This novel also contains one of the most swoon-worthy queer families (the Twisted Wishes rock band) I’ve come across in romance, a badass heroine who refuses to compromise on what she wants, hot sex, great banter, and just the right amount of tension. What more could you want?

Gilded CageGilded Cage by KJ Charles book cover by K.J. Charles

In this queer M/F historical, Susan Lazarus, badass detective, finds herself in the difficult position of defending notorious jewel  thief (and old flame) Templeton Lane from a murder charge. Like all of Charles’s work, this book is full of flawed and complicated characters you can’t help rooting for, a richly-imagined setting (1890s London), and an intriguing mystery. Our heroine Susan Lazarus is bisexual, which is obviously fantastic, but what sets this book apart is the supporting cast. Our hero and heroine are completely surrounded by queer people. Susan was raised by a gay couple (fans of K.J. Charles will recognize them from the Sins of the Cities series). Templeton’s best friend and business partner is queer, and their third business partner is asexual; his partner is a trans woman. Susan and Templeton’s relationship is nurtured and upheld by queer family and community. Neither of them would be who they are without the queer people in their lives. It’s a joy to read.

Her Every Wish by Courtney MilanHer Every Wish by Courtney Milan

This is probably the least blatantly queer book here, but as one of my favorite queer historicals, it absolutely deserves a place on the list. Crash is a mixed race bisexual man who’s always regretted that things didn’t work out with his old flame Daisy. Daisy is determined and resourceful, but her mother is ill and they’re running out of money. When Crash offers to tutor her in the art of swagger to help her win a contest that would allow her to start a trade, she reluctantly accepts. This novella is witty and funny and heartwarming. Both Daisy and Crash are imperfect people who learn a lot from each other; it’s a wonderful romance to watch evolve. And while Crash’s queerness is somewhat quiet, and doesn’t come up much in his relationship with Daisy, there’s a lovely sense of queer family on the edges of this book. Crash has a close relationship with his queer aunt and her circle of women friends. And while this queer family is not a major part of the story, it’s clear that it’s an important part of Crash’s life. I’m always on the lookout for historical romances that treat queer people like anyone else, rather than erasing them from the story, and this one fits the bill.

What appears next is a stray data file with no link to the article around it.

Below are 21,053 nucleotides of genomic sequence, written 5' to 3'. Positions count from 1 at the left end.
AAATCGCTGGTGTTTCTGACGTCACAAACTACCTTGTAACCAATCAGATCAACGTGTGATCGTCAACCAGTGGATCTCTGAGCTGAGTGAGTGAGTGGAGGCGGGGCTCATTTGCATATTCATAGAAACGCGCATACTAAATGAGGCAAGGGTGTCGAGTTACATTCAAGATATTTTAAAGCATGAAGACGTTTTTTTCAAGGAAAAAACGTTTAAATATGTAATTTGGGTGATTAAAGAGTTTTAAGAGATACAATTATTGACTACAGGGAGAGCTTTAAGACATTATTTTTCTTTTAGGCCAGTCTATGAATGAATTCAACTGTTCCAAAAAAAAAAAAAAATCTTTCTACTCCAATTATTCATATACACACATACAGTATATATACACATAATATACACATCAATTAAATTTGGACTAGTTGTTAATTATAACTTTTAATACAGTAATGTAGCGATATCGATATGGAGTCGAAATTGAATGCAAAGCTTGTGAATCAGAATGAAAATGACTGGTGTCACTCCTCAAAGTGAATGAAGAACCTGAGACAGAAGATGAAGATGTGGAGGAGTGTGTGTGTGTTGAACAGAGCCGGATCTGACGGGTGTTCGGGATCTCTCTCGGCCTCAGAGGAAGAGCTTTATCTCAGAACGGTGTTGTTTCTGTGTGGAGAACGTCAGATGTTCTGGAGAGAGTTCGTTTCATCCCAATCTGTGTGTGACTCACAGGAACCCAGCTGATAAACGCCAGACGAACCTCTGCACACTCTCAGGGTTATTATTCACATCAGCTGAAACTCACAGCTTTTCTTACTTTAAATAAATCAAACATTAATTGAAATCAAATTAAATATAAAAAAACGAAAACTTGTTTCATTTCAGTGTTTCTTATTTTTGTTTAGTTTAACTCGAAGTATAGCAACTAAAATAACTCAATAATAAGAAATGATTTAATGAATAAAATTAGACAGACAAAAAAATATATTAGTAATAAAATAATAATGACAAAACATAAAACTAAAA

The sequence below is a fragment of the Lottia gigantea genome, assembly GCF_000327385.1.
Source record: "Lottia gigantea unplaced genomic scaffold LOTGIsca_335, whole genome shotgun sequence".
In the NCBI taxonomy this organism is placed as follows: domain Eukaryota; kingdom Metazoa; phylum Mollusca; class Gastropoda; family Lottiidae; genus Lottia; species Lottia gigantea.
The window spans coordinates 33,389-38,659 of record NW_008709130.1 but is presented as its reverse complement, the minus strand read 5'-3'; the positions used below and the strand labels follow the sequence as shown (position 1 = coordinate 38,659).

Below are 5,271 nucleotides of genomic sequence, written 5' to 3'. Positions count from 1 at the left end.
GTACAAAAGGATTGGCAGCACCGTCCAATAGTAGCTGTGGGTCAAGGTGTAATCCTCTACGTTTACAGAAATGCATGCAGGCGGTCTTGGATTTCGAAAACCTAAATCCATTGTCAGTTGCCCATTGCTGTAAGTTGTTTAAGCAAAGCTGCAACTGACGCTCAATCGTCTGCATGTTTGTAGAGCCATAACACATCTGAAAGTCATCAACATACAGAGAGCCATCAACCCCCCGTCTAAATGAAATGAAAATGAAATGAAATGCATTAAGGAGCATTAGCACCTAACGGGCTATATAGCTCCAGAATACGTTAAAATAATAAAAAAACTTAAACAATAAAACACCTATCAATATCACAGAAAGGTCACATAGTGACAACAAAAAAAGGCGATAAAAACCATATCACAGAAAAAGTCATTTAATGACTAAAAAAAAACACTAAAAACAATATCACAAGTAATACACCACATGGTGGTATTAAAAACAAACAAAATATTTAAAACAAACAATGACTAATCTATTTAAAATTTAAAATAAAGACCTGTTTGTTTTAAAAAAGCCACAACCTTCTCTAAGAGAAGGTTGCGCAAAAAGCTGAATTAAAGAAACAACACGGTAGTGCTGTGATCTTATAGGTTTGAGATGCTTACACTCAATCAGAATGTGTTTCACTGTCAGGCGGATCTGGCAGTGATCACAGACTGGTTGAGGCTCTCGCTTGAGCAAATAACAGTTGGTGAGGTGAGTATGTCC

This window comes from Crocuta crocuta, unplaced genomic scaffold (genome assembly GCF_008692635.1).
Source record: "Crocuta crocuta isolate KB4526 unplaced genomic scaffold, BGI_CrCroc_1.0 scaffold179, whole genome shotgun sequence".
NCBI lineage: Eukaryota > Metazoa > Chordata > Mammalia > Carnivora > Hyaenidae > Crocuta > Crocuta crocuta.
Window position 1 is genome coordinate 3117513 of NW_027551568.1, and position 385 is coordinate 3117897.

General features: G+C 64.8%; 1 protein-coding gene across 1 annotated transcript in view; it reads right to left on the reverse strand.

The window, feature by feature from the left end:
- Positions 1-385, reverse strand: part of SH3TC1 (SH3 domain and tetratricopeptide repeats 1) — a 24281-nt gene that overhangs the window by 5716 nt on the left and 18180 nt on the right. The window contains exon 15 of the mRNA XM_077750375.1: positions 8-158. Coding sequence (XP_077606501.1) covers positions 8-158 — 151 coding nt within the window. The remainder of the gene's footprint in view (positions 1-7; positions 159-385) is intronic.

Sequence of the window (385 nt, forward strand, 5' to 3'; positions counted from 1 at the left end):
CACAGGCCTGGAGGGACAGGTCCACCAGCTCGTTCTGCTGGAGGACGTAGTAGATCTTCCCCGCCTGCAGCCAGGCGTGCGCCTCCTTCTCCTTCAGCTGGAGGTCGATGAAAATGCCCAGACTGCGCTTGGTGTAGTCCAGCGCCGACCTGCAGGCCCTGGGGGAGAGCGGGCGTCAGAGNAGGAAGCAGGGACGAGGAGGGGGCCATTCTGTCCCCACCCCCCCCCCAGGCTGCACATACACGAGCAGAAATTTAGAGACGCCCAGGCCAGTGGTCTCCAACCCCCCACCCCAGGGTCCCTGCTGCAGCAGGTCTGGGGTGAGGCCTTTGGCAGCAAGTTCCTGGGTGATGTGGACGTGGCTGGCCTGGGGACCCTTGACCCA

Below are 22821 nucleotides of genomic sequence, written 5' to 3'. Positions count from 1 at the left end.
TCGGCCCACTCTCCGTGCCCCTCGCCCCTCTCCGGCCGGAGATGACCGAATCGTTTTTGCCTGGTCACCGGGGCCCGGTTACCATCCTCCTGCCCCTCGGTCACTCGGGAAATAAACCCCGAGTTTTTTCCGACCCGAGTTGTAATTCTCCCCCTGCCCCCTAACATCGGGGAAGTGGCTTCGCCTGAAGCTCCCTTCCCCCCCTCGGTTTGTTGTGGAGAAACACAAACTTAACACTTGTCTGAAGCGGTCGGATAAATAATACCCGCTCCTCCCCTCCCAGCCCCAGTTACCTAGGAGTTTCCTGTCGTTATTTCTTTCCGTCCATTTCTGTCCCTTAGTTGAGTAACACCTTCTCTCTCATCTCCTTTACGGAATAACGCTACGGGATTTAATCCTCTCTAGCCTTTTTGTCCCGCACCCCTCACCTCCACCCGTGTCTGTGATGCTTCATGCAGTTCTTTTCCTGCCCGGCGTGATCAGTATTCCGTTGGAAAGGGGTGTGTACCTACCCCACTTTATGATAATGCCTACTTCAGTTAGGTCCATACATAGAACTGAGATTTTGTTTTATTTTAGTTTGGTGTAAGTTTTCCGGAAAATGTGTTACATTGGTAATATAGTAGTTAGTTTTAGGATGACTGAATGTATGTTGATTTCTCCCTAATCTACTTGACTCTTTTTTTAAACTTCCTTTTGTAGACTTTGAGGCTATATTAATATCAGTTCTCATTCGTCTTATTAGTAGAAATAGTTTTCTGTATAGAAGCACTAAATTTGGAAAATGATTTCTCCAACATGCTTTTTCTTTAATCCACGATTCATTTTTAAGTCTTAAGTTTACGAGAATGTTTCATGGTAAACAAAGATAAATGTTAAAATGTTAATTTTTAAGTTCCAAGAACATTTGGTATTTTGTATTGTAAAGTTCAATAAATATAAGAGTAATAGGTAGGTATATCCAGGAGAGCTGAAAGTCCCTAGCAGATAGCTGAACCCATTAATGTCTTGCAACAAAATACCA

XeniXeni by Rebekah Weatherspoon book cover by Rebekah Weatherspoon

When her aunt dies, Xeni travels to a small rural New York town to settle her estate. Turns out her aunt left her a whole lot of family baggage…and a weird directive from beyond the grave: get married to Mason McInroy, a Scotsman with his own family baggage. What follows is a funny and tender story of these two humans navigating the bizarre circumstances of their marriage.

The queerness in this book is different from some of the others on this list. It doesn’t take place in a queer context, exactly; though both Xeni and Mason have other queer people in their lives, queer community is not front and center. But both Xeni and Mason are bisexual, and there is this wonderful thread of understanding between them around their identities. Mason, specifically, speaks openly about the biphobia he’s experienced in his past, and it’s a joy to watch the understanding, connection and comfort he receives from Xeni about it. This is a wonderful example of a book that feels—or seems—more typically straight from the outside. Once you get into it, though, Xeni and Mason’s queerness becomes this quiet undercurrent throughout the novel—not at all central to the plot or their relationship, but not in any way ignored. It’s a quiet, unobtrusive celebration of bi identities that is a joy to read.

Looking for more queer m/f romances? There’s a bunch on this list of queer romance novellas. Jess and Casey have both written fabulous lists featuring queer women in mixed-gender relationships.